caption (Source: NOAA)

Populations of different ethnicity, religions and languages border the LME. Economic development and a major population increase are occurring in this coastal country with thousands of islands scattered across an extensive area. The climatic fluctuations within the Asian-Australian monsoon region have important implications for the society and the economy. Indonesian waters play a major role, providing food resources for millions of people, as well as a mode of transportation and area of exploration and production of minerals and natural gas. The coastline areas are sites for industrial and other economic activities. Ports of importance are Ujung Pandang, Kalianget, Surabaya, Jakarta, Arjuna, Cirebon, Tegal and Semarang. Tourism is an important economic activity. UNESCO is funding projects on the socio-economic development of communities.


The LME is governed by Indonesia and by the recently independent state of East Timor. When Indonesia obtained its independence it enacted laws to govern the seas in accordance with its unique geographic structure as an archipelagic state. In Law of the Sea negotiations it has to balance the need to allow freedom of trade and international passage through straits with the need to protect its thousands of kilometers of coasts from potential pollution threats. The Indonesian government has declared its commitment to sustainable development by ratifying a number of conventions and formulating programs and projects that aim to defend and conserve the environment, taking into account the needs of the next generation. It has established national marine parks at Laut Banda (1977), Bunaken (1991), and Taluk Cendrawa (1990). Endangered species needing protection are the giant clam, the hawksbill turtle, the green turtle, and dugongs. Indonesia is party to conventions on Biodiversity, Climate Change, Desertification, Endangered Species, Hazardous Wastes, Law of the Sea, Nuclear Test Ban, Ozone Layer Protection, Ship Pollution, Tropical Timber 83, Tropical Timber 94, and Wetlands.


Articles and LME Volumes

  • FAO, 2003. Trends in oceanic captures and clustering of large marine ecosystems - 2 studies based on the FAO capture database. FAO fisheries technical paper 435. 71 pages.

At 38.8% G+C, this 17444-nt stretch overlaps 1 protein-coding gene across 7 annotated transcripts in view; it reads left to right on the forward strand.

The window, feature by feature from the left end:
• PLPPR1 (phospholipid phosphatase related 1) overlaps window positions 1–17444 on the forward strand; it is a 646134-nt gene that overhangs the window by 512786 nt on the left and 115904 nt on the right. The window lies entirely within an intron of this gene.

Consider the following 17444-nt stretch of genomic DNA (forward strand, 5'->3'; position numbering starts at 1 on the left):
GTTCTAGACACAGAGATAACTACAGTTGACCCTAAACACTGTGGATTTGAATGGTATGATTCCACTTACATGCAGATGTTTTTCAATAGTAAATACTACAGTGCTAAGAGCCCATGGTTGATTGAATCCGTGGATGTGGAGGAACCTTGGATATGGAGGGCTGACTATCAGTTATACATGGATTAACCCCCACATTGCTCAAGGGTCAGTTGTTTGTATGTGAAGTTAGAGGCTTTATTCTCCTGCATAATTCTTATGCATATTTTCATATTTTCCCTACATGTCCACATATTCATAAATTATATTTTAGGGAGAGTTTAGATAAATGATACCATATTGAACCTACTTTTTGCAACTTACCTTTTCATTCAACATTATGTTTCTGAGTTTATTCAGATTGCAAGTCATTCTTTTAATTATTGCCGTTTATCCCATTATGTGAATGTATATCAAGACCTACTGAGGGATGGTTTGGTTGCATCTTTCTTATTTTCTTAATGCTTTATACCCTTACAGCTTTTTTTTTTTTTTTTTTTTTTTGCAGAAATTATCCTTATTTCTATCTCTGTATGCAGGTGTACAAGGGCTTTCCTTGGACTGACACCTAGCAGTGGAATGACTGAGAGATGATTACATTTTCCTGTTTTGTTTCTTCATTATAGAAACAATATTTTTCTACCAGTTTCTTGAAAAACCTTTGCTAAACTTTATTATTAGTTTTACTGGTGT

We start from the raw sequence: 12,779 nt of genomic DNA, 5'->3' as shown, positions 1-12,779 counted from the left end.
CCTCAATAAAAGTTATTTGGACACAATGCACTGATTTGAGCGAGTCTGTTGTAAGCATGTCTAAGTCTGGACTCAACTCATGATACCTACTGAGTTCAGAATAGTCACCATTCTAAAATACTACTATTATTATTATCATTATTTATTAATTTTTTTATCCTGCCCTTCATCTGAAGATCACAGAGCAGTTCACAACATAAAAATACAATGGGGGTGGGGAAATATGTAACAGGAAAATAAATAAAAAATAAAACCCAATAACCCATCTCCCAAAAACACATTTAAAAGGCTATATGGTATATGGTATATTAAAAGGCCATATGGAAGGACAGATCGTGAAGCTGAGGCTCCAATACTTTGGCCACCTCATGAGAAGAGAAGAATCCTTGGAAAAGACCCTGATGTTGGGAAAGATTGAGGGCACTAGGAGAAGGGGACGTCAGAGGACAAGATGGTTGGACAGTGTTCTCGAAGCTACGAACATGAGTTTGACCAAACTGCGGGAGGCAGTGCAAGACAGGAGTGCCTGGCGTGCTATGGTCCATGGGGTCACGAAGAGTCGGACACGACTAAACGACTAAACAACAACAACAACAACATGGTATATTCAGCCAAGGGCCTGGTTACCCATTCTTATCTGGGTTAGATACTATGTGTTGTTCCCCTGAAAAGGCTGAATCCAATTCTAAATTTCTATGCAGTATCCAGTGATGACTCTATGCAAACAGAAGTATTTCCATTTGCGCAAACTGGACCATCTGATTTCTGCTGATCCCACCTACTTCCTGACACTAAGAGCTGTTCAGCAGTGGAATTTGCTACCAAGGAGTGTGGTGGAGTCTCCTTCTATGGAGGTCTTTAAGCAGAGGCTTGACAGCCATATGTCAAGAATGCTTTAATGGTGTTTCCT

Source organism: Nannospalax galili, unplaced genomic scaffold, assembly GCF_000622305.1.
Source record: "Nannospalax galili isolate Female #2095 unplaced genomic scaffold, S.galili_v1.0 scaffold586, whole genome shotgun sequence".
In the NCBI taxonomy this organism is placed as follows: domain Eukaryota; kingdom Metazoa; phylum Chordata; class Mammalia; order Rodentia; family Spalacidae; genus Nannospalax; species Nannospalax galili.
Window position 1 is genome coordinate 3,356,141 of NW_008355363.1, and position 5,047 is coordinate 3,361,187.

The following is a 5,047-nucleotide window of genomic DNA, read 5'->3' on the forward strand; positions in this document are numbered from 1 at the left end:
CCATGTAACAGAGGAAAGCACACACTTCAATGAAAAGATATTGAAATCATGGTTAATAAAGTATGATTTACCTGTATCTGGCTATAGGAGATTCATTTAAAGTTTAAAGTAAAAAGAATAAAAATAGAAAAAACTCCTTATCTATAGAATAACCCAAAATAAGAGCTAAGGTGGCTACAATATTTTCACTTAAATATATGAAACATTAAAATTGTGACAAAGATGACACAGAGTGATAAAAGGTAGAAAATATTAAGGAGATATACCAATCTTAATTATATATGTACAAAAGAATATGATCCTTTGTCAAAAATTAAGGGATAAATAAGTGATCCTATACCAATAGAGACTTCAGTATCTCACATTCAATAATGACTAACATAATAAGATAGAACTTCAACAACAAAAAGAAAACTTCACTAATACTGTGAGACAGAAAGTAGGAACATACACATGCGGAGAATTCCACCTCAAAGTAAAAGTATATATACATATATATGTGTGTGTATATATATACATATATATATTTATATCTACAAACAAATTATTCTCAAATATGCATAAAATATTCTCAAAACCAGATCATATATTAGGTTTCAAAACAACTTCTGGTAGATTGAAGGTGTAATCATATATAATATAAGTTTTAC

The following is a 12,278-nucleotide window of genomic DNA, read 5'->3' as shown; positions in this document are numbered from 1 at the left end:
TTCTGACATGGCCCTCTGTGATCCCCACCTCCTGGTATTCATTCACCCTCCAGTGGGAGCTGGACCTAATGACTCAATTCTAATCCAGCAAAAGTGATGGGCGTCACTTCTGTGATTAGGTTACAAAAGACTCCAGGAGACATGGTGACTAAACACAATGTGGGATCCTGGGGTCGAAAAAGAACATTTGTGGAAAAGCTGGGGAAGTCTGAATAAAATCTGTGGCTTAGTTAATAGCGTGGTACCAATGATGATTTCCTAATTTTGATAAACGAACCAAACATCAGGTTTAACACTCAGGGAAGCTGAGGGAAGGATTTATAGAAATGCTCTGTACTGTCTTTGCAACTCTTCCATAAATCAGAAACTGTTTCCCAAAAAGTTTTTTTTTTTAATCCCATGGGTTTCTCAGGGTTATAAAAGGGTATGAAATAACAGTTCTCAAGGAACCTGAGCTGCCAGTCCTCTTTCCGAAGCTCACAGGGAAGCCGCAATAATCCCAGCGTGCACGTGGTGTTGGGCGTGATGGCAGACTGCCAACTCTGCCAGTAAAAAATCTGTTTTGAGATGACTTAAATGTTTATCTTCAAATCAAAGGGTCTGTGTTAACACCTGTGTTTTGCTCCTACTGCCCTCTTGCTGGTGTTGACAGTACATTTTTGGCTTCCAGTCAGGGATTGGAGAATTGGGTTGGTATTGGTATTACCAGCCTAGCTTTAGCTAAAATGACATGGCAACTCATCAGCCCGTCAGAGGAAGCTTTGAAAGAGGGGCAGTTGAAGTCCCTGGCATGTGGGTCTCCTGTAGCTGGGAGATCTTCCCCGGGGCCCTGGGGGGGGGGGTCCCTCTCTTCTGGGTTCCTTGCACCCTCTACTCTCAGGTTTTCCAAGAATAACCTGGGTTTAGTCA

• Kadri, A.H., Mokhtar, M.B., Awaluddin, A. B. and S. Mustafa, 1999. Borneo’s Marine Ecosystem and the Greenhouse Risk Factor: A National Perspective. In: Large Marine Ecosystems of the Pacific Rim. K. Sherman and Q. Tang, Editors. Cambridge, MA: Blackwell Science, p. 438-441. ISBN: 0632043369
  • Morgan, Joseph. 1989. Large marine ecosystems in the Pacific Ocean. In K. Sherman, L.M. Alexander, and B.D. Gold, eds. Biomass Yields and Geography of Large Marine Ecosystems. AAAS Selected Symposium 111. Westview Press. Boulder CO. 377-394. ISBN: 0813378443
  • Zijlstra, Jenne J. and Martien A. Baars. 1990. Productivity and fisheries potential of the Banda Sea ecosystem. In K. Sherman, L.M. Alexander, and B.D. Gold, eds. Large Marine Ecosystems: Patterns, Processes and Yields. AAAS Press, Washington, DC. 54-65. ISBN: 0871683849

Other References

  • Dalzell, P., and Pauly, D. 1990. Assessment of the fish resources of southeast Asia, with emphasis on the Banda and Arafura Seas, Indonesia. Proc. Snellius-II Symp., Neth J. Sea Res. 26.
  • GEF/UNDP/IMO, 1997. Pollution Prevention and Management in the East Asian Seas—a Paradigm Shift in Concept, Approach and Methodology. Regional Programme for the Prevention and Management of Marine Pollution in the East Asian Seas. 45 p.
  • Moore, T.S., J. Marra, and A. Alkatiri. Response of the Banda Sea to the Southeast Monsoon. Marine Ecology Progress Series.
  • NOAA. 1991. Report of the ad hoc Committee on Large Marine Ecosystems. NOAA Technical Memorandum NMFS-F/NEC-92, 19p.
  • UNDP, 1991. Regional Programme for the Prevention and Management of Marine Pollution in the East Asian Seas. 9 p.
  • UNESCO, 1995. Proceedings of the Coral Reef Evaluation Workshop, Pulau Seribu (11-20 September 1995), Study No. 10, UNESCO Jakarta Office.
  • Wyrtki, K., 1958. The water exchange between the Pacific and the Indian Oceans in relation to upwelling processes. Proc. 9th Pacific Sci. Congr. 16:61-66.

Disclaimer: This article is taken wholly from, or contains information that was originally published by, the National Oceanic and Atmospheric Administration (NOAA). Topic editors and authors for the Encyclopedia of Earth may have edited its content or added new information. The use of information from the National Oceanic and Atmospheric Administration (NOAA) should not be construed as support for or endorsement by that organization for any new information added by EoE personnel, or for any editing of the original content.